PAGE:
“Dog with a bone” might be an appropriate phrase or, as keen readers of my ramblings will better appreciate: “Octopus with a baby seal”. Whatever the animal metaphor, the fact is that I am returning to a subject I have covered before, because I feel that I have more gristle to extract from the marrow.
The subject in question is psychometric personality profiles, and the reason they rank high on my current list of obsessions is because my organisation has recently rolled them out to all staff.
The profiling in question identifies eight core personality types and, presumably because eight is too large a number for most of their subjects to comprehend, then allocates four key colours to these groupings.
The evaluation process involves the completion of a multiple-choice questionnaire, and the outcome is explained by a ‘qualified practitioner’. Most of my colleagues completed the questionnaire… well, unquestioningly. They met with the ‘qualified practitioner’. They were told their personality type and they were given a Lego brick––Duplo actually––which supposedly matched the colour of their most dominant characteristic. Most went off happy and still unquestioning. Needless to say, I did not.
Whereas most of my colleagues were content to passively submit to this kind of evaluation, I believe that it is the test, itself, which requires more critical analysis.
A fundamental flaw lies at the heart of most workplace psychometric tests, and this test was no exception. The initial questionnaire is a matter of self-assessment. This can never be objective. It merely reinforces assumptions; in no way exposes misconceptions.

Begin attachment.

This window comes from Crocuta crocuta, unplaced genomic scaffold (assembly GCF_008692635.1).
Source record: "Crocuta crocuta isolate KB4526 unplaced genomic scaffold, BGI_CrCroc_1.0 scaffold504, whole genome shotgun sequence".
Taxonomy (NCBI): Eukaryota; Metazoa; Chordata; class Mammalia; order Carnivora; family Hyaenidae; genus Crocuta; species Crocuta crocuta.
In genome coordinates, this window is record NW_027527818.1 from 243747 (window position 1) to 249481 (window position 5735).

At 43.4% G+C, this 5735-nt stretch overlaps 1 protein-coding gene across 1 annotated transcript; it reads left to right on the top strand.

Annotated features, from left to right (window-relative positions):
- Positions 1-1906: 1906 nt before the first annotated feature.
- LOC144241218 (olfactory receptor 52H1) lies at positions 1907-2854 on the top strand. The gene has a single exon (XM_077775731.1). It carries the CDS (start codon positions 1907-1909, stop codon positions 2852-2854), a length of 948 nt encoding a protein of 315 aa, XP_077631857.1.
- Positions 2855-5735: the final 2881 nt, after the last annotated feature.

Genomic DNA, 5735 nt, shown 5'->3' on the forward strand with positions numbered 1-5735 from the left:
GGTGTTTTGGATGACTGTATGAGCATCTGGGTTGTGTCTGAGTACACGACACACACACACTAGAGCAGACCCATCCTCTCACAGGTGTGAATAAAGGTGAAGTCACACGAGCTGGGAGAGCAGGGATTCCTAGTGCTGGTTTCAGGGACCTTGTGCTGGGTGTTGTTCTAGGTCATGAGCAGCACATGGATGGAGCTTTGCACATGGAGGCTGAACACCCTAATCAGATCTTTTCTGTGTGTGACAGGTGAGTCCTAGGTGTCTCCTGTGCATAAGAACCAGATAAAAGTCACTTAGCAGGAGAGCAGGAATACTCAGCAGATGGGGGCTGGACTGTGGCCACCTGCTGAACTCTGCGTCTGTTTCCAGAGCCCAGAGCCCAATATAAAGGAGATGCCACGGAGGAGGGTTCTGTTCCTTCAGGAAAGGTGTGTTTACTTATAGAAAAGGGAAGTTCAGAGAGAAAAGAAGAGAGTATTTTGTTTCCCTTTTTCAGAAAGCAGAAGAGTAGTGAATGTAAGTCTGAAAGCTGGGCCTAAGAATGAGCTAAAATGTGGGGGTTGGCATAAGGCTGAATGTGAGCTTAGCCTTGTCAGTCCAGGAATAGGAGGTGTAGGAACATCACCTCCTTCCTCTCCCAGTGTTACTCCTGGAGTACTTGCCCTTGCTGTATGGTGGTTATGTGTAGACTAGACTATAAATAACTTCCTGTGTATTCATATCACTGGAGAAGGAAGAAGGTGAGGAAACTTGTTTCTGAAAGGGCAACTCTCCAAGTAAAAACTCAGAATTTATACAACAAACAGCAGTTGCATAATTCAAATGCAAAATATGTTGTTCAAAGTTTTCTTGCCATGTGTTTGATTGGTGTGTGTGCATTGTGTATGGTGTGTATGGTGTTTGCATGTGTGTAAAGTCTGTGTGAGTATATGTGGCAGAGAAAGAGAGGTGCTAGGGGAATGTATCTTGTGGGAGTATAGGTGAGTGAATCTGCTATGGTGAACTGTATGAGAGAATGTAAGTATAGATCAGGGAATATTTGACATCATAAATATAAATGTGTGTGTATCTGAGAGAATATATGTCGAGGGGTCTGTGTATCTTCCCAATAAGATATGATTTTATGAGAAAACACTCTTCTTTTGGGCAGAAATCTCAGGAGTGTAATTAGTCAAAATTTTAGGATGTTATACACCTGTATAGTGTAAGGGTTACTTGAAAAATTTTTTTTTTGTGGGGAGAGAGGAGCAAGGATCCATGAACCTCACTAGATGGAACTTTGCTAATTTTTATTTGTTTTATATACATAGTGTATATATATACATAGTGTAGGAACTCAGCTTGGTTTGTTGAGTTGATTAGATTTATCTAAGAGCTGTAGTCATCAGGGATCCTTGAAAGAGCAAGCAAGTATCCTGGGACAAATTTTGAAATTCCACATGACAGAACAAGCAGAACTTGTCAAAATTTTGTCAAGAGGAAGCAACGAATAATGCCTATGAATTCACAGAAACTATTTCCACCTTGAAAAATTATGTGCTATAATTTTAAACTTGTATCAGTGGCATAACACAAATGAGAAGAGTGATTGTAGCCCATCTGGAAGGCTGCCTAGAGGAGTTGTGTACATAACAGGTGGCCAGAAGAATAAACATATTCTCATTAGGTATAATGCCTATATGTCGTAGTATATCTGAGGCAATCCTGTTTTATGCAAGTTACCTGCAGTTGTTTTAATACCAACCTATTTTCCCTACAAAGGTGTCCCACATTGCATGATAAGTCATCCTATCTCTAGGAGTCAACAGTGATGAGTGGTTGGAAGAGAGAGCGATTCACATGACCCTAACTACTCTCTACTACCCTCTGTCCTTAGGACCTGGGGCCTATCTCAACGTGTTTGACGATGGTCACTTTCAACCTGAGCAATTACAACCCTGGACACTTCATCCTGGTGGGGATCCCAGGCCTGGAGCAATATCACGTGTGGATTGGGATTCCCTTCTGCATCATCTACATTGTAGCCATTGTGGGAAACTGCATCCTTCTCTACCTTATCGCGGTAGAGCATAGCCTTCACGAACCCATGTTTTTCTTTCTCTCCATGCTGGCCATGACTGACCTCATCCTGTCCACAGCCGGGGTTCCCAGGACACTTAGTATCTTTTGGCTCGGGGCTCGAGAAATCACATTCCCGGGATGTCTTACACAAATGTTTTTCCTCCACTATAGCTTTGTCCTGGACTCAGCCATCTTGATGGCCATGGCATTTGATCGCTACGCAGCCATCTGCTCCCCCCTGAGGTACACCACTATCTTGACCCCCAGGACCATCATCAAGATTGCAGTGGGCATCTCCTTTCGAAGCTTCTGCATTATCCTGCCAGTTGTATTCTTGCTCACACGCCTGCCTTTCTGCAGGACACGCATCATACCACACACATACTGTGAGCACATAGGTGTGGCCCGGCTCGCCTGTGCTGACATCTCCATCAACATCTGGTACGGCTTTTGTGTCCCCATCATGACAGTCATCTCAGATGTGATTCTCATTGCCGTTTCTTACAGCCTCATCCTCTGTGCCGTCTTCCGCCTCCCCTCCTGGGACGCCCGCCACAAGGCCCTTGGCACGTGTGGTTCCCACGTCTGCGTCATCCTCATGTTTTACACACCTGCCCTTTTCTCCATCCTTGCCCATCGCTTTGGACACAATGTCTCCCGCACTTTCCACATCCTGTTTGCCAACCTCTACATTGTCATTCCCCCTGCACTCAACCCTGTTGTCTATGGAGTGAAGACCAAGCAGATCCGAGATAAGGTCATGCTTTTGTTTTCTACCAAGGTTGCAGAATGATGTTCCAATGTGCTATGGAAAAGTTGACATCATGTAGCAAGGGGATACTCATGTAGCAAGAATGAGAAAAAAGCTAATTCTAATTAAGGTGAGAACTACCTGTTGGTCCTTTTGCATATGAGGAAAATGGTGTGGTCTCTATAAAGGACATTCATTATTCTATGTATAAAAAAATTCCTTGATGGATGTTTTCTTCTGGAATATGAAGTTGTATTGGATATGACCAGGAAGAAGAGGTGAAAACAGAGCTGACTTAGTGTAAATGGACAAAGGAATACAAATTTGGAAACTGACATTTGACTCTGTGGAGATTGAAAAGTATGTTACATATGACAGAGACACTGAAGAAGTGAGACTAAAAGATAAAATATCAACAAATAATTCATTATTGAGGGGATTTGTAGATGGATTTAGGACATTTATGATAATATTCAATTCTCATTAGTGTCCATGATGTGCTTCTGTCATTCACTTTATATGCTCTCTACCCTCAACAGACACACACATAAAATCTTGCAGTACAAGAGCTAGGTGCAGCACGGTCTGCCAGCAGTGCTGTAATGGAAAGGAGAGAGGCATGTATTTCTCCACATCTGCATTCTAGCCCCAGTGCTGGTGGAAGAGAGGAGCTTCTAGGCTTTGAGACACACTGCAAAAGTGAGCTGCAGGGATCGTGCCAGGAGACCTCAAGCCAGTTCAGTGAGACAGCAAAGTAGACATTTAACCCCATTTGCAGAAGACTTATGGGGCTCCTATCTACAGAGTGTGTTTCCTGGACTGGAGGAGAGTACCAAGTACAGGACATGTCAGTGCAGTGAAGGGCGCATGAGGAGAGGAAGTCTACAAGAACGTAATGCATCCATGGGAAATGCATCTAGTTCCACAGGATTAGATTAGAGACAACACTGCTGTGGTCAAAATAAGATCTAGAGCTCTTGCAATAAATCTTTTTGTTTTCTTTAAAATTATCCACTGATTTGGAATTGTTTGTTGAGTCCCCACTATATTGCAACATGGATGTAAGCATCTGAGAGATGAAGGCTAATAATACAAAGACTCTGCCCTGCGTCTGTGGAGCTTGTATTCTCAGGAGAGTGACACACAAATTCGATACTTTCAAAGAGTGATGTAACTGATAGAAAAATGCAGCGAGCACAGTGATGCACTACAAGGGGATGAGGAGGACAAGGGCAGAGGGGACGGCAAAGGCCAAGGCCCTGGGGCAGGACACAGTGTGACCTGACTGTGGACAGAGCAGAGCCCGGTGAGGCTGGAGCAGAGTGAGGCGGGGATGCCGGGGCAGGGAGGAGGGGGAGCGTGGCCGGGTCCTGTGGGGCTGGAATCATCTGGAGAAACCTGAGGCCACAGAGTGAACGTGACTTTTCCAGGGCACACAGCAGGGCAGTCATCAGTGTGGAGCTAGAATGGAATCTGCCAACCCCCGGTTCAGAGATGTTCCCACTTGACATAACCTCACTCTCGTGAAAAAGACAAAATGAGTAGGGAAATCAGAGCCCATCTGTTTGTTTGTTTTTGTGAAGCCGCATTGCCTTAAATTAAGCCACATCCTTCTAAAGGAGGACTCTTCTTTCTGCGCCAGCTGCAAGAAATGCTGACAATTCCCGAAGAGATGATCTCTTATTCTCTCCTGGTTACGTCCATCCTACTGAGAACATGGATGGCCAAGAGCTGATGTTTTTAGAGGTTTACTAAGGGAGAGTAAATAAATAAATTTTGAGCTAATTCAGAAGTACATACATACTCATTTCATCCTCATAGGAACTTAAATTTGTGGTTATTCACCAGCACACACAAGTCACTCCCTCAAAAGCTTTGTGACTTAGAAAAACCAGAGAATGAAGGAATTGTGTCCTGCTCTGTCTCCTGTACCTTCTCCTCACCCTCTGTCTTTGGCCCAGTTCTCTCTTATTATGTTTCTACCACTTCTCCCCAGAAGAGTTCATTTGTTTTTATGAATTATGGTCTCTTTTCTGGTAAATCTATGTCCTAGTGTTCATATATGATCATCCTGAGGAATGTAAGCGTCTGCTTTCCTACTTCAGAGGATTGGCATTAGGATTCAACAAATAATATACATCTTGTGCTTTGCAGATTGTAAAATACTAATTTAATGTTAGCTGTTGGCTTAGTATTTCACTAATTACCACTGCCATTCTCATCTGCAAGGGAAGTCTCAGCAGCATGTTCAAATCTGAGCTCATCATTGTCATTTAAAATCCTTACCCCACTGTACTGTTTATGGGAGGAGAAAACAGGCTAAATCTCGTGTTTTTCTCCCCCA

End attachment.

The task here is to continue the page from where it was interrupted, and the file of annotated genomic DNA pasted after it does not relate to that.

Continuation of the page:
An example: a director in my section came away from the testing process delighted, because the outcome––red Duplo brick––had reinforced her own misconception that she was an excellent director. The result revealed nothing more than that she had answered all the questions from her own––entirely deluded––subjective viewpoint.
Perhaps worse still, though, there are biased value judgements at the core of the evaluation process. In order to explain, I need to elaborate.
The four colours defined by the test are––predictably––red, yellow, blue and green. Without going into excessive detail, broadly, red and yellow equate to extrovert personality traits; blue and green to introvert ones. These colours then match up to corresponding ‘personality types’ but ones that have titles, which could easily be construed as ‘job roles’. Examples are ‘Director’ and ‘Motivator’; ‘Helper’ and ‘Supporter’. It doesn’t take the most astute careers adviser to recognise that ‘Director’ and ‘Motivator’ are going to be preferable career options to ‘Helper’ and ‘Supporter’. What is worrying is that all the plum roles fall in the red and yellow categories. The test is fundamentally biased towards extrovert personality types. It might as well come with an Animal Farm-style warning attached: “Extrovert, good: introvert, bad.”
I am making a stand for introvert rights. Albeit a rather quiet one.
Of course, there is one crucial question left unanswered. What was my colour in the personality test? Well, the fact is that I didn’t take the test. I refused to take part. I didn’t answer any of the questions. I didn’t meet with the ‘qualified practitioner’. I didn’t receive a personality type. I wasn’t given a Lego––Duplo, actually––brick.
What colour does that make me?
© Simon Turner-Tree
Simon Turner-Tree leads an introvert revolution.